John Sheehan is the Lord Mayor of Cork at a time of living dangerously.
This weekend, he was due to commemorate one of his predecessors, Tomás MacCurtain, who lost his life in violent circumstances at a time of living dangerously.
MacCurtain was shot dead in his home on March 20, 1920. He was murdered by members of the Royal Irish Constabulary, the state police force, who decided that the best thing to do was to kill the city’s elected leader.
There had been an order to arrest the lord mayor on the basis that he had been active in the IRA’s campaign for independence, but some within the police force took it upon themselves to order his murder.
Sheehan doesn’t face any such dangers as today’s lord mayor, but he is acutely aware that he is serving at a time of unprecedented upheaval.
“There is a slight feeling as if a hurricane is about to come, but what has really impressed me is that community spirit that has come out,” says Mr Sheehan. “One of the things that strikes me is that this will pass. In the next six weeks, it will be very different and we will get through it. It is important to remember that.”
Prior to the onslaught of the current emergency, the Fianna Fáil councillor and GP thought that, around now, his days would be filled with events commemorating his predecessor from a century ago. A series of events was planned, with guests including descendants and President Michael D Higgins due to attend. All of that has been overtaken by events.
For some, MacCurtain is the forgotten lord mayor. After his death, he was succeeded by his friend and fellow IRA commander, Terence MacSwiney, who was subsequently arrested and dispatched to Brixton Prison in London.
There he began a hunger strike in objection to his incarceration. Seventy-four days later, he died. His name quickly became synonymous with sacrifice.
Sheehan accepts that, in some minds, MacSwiney is the lord mayor of the city most widely remembered.
“That is probably the case outside of Cork,” he says.
But within Cork both are very much held in esteem. I’m honoured this year to be wearing the same chain they wore 100 years ago.
“Terence MacSwiney’s death was by hunger strike and that was the first time that happened; it was over a long, protracted period. It probably gained greater international recognition than Tomás MacCurtain’s death, which was a sudden, brutal murder. It would have resonated with those fighting the empire in the world, particularly in India and China.”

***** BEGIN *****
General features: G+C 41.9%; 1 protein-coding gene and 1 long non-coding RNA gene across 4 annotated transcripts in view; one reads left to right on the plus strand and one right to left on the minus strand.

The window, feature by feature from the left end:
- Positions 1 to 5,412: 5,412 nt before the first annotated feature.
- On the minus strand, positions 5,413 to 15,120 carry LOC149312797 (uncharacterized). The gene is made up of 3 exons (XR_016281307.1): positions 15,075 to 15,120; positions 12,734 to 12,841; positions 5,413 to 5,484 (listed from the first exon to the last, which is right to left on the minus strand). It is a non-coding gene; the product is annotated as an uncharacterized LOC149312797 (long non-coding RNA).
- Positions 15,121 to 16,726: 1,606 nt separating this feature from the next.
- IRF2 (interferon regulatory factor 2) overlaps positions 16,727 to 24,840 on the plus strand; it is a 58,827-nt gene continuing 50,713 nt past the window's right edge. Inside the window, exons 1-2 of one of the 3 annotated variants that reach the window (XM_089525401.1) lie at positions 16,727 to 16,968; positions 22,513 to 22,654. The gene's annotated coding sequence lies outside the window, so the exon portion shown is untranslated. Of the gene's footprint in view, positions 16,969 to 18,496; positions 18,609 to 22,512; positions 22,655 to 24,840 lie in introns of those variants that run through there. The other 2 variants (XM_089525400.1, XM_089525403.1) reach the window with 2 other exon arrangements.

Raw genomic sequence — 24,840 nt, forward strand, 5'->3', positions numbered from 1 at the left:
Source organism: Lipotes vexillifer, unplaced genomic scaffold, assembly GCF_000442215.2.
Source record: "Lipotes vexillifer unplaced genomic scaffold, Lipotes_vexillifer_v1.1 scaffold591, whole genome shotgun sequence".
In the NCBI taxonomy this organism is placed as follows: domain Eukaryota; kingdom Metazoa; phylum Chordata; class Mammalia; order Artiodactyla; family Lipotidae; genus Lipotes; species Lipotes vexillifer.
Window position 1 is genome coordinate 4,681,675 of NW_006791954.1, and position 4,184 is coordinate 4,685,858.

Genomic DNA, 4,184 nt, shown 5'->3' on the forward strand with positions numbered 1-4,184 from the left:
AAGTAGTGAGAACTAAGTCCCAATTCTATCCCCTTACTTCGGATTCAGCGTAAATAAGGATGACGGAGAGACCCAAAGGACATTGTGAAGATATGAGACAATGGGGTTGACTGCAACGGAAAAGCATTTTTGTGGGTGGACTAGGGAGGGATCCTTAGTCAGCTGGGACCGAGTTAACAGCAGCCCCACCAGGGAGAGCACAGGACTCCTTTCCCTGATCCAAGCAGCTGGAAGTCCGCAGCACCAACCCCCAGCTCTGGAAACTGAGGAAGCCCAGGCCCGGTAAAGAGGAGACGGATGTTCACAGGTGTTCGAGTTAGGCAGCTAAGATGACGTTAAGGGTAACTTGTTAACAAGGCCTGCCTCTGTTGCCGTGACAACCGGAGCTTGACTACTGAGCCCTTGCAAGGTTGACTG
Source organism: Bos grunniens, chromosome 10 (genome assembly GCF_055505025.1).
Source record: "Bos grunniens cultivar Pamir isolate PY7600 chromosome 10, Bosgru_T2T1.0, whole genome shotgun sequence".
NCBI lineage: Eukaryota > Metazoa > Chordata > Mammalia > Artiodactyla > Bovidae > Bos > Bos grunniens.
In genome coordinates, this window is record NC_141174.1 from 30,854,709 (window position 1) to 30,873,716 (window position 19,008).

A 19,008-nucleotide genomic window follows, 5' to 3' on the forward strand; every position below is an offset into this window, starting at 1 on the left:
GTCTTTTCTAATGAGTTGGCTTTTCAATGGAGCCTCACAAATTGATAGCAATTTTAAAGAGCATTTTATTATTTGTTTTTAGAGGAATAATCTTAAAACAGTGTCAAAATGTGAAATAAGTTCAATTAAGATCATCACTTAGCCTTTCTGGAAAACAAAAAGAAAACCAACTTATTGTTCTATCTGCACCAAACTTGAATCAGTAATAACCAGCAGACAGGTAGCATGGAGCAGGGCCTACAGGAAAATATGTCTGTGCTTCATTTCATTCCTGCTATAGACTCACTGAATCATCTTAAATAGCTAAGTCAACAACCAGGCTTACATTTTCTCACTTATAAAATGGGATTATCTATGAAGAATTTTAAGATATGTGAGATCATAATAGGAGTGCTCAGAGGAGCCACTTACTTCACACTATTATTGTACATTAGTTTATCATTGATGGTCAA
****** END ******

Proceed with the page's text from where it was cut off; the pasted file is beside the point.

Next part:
Both men received their secondary education in the North Mon, as did another mayor from those times, Donal Óg O’Callaghan. The Mon was once a breeding ground for mayors in the same way it would be for hurlers for most of the remainder of the century.
MacCurtain was among the Sinn Féin contingent who formed an alliance with the trade union movement when Cork City Council sat after the January 1920 elections. After MacCurtain’s election as mayor, Cork City Council became the first in the country to recognise Dáil Éireann, which had been established the previous year.
Mr Sheehan says MacCurtain decided from the outset that he was going to serve all the people of the city.
“When he was elected, he did reach out across the divide and made it clear that he was the lord mayor for all the people and would represent the business and unionist traditions as well as Republicans,” he says.
That was acknowledged as well, after his death, by the Church of Ireland bishop.
Within two months the 36-year-old native of Mourne Abbey would be dead.
The plan to arrest him spoke volumes of where British rule was at during that turbulent year.
“For the crown forces to go and arrest the elected leader of the people, you’re sending a message out that you have lost the moral authority to govern,” says Mr Sheehan.
One of the interesting features in the aftermath of MacCurtain’s murder was the verdict delivered in the coroner’s court. Nominally, the court was an instrument of the prevailing British rule, yet after a detailed hearing, it returned a verdict of “wilful murder by David Lloyd George”, the British prime minister.
All going well, there will be an opportunity later in the year to commemorate where appropriate the other events that shook the country in general and Cork in particular.
Sheehan does recognise that after that, things could get a little messy.
“In a way, 1920 is a relatively straightforward year to commemorate but, as a nation, we face a bigger challenge when we come to the Civil War and these things have to be done sensitively,” he says.
That, of course, is for another day, when hopefully the turbulence which we are currently living through, will have subsided.